Monday, 19 December 2011

Virtual Training

Sometimes inspiration can come from some of the most unexpected places!

When I invited Bex Ferriday to come and present to the KIN Winter Workshop in 2010, my main concern was that maybe a foray into the virtual world of Second Life was just a step too far for most of our members. Would it be really relevant to them?
And so I was delighted to find that one of our members was sufficiently inspired that his organisation have now reached the prototype stage of virtual training ‘game’ that came about as a direct result of the presentation given that day.

The extract from the flyer for the day read:
“Bex Ferriday of Corwnall College will showcase their work on the use of virtual worlds for training and education using Second Life to bring Bloom's Learning Taxonomy and Wenger's Community of Practice model to life. Students can move about the diagram, voting literally with their (virtual) feet about where they (or their chosen topic) stands on the taxonomy – and so remember the model with their spatial and episodic memory, as well as their semantic memory".

It turns out that the member in question, Dave Holley, is quite a story teller . So here’s Dave’s story in his own words.

I’m not a knowledge manager as such. In fact I’m what every knowledge manager hates, a technical expert in a subject who’s managed to keep what he knows locked in his head for the past thirty years and not written anything down. It’s true I’ve managed to pass some material onto others the way it was passed onto me - via a mixture of practical teaching and coaching. But the opportunities for teaching in a hands on fashion are getting few and far between. You’re not allowed mistakes anymore!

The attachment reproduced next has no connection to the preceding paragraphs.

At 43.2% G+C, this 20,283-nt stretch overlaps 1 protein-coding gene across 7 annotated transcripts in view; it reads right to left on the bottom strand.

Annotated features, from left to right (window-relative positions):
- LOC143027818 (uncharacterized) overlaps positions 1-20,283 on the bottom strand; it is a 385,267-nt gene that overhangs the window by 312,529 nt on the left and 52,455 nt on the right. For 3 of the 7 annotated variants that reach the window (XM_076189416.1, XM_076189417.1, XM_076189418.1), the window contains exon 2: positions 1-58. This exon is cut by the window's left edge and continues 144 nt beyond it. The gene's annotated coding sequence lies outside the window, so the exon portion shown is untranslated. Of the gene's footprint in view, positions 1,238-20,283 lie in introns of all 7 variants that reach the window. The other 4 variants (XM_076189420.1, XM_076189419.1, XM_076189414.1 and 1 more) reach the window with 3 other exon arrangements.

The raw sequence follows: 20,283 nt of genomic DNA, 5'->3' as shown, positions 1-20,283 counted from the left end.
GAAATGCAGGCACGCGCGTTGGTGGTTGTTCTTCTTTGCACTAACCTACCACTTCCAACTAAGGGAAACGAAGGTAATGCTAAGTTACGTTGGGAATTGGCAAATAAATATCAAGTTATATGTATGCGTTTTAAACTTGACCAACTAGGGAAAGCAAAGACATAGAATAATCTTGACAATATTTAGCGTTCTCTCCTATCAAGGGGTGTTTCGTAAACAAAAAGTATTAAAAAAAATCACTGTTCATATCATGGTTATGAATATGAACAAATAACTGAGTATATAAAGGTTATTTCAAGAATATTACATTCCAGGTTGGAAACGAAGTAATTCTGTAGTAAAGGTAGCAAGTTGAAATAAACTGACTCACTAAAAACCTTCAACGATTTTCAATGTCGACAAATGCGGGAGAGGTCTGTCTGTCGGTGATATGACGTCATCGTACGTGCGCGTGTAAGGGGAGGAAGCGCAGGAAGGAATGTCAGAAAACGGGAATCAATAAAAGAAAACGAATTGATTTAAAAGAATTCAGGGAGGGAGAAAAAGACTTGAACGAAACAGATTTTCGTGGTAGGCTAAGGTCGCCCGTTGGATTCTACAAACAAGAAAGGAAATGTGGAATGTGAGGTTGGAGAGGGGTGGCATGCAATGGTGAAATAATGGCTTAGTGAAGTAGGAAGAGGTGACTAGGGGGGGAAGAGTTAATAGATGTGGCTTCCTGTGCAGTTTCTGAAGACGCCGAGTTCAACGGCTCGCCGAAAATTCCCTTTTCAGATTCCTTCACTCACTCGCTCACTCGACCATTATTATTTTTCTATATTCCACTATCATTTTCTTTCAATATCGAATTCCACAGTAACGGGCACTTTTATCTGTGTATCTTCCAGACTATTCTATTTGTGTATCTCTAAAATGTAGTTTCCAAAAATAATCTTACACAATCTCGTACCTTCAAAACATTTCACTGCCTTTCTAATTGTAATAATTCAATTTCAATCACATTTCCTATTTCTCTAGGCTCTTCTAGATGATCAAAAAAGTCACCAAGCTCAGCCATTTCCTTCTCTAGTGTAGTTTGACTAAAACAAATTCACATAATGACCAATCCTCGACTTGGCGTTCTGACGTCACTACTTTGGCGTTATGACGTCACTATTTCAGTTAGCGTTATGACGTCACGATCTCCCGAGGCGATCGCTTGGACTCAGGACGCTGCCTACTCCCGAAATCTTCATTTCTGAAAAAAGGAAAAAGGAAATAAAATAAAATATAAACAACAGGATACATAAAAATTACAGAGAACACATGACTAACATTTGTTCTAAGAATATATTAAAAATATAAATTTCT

I learned because my bosses took the time to teach me. Good fellows, all of them. And I had the good grace to listen and remember. The sorcerers taught their apprentices who in turn became sorcerers in their own right and trained yet more willing volunteers, expanding the knowledge in the domain as we went. We also learned by getting it wrong and were given sufficient rope to do so. It seems in this litigious business driven age both time and rope are in short supply.

A man from Rolls Royce had told us that you may know what the ingredients are in a cake but you may not possess the knowledge to turn the ingredients into something that is a delight on the palate. It’s a similar thing when making pyrotechnics, my particular field of expertise. It’s a matter of understanding the mixing of powders and using the tricks of the trade to install them into a device that works.

Story telling has always been a favourite method of mine for getting the message across and one or two horror tales with something of a funny twist will help some of the lessons learned over the years stick in someone else’s head. There have been various knowledge hubs, wikis and ask the expert concepts presented by other KIN members but the written word can be so, well, bland!